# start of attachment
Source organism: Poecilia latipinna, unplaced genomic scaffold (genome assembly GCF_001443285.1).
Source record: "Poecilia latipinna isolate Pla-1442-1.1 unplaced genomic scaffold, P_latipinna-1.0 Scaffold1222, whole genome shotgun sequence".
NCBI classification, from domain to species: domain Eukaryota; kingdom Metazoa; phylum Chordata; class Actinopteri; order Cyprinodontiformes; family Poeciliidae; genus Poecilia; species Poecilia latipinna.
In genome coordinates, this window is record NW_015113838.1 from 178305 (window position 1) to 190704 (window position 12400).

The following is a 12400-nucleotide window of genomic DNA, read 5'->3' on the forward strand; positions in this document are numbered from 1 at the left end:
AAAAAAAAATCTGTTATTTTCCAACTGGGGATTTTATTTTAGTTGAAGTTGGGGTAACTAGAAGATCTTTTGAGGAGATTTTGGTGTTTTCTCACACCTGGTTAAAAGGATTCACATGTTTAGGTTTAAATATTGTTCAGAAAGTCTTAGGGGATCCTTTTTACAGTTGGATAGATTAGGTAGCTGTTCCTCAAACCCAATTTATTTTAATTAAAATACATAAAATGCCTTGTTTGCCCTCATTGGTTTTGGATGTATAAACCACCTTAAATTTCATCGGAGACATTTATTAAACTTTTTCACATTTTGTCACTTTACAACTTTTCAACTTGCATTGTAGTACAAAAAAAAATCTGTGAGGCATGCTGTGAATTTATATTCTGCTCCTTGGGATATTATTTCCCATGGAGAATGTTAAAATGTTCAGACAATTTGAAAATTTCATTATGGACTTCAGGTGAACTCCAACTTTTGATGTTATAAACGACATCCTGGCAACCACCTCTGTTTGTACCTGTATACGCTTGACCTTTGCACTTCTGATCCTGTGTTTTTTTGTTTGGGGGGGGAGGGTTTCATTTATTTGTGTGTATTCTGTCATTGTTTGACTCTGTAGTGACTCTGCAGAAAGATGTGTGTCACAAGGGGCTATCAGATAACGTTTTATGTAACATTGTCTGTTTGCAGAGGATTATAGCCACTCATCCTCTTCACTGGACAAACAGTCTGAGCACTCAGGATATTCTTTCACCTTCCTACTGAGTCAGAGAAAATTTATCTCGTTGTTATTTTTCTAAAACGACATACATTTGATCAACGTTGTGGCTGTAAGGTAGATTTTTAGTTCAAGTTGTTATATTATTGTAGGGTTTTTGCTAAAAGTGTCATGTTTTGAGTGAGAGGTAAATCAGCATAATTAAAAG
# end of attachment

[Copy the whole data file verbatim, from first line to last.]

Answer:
Source organism: Poecilia latipinna, unplaced genomic scaffold (genome assembly GCF_001443285.1).
Source record: "Poecilia latipinna isolate Pla-1442-1.1 unplaced genomic scaffold, P_latipinna-1.0 Scaffold1222, whole genome shotgun sequence".
NCBI classification, from domain to species: domain Eukaryota; kingdom Metazoa; phylum Chordata; class Actinopteri; order Cyprinodontiformes; family Poeciliidae; genus Poecilia; species Poecilia latipinna.
In genome coordinates, this window is record NW_015113838.1 from 178305 (window position 1) to 190704 (window position 12400).

The following is a 12400-nucleotide window of genomic DNA, read 5'->3' on the forward strand; positions in this document are numbered from 1 at the left end:
AAAAAAAAATCTGTTATTTTCCAACTGGGGATTTTATTTTAGTTGAAGTTGGGGTAACTAGAAGATCTTTTGAGGAGATTTTGGTGTTTTCTCACACCTGGTTAAAAGGATTCACATGTTTAGGTTTAAATATTGTTCAGAAAGTCTTAGGGGATCCTTTTTACAGTTGGATAGATTAGGTAGCTGTTCCTCAAACCCAATTTATTTTAATTAAAATACATAAAATGCCTTGTTTGCCCTCATTGGTTTTGGATGTATAAACCACCTTAAATTTCATCGGAGACATTTATTAAACTTTTTCACATTTTGTCACTTTACAACTTTTCAACTTGCATTGTAGTACAAAAAAAAATCTGTGAGGCATGCTGTGAATTTATATTCTGCTCCTTGGGATATTATTTCCCATGGAGAATGTTAAAATGTTCAGACAATTTGAAAATTTCATTATGGACTTCAGGTGAACTCCAACTTTTGATGTTATAAACGACATCCTGGCAACCACCTCTGTTTGTACCTGTATACGCTTGACCTTTGCACTTCTGATCCTGTGTTTTTTTGTTTGGGGGGGGAGGGTTTCATTTATTTGTGTGTATTCTGTCATTGTTTGACTCTGTAGTGACTCTGCAGAAAGATGTGTGTCACAAGGGGCTATCAGATAACGTTTTATGTAACATTGTCTGTTTGCAGAGGATTATAGCCACTCATCCTCTTCACTGGACAAACAGTCTGAGCACTCAGGATATTCTTTCACCTTCCTACTGAGTCAGAGAAAATTTATCTCGTTGTTATTTTTCTAAAACGACATACATTTGATCAACGTTGTGGCTGTAAGGTAGATTTTTAGTTCAAGTTGTTATATTATTGTAGGGTTTTTGCTAAAAGTGTCATGTTTTGAGTGAGAGGTAAATCAGCATAATTAAAAG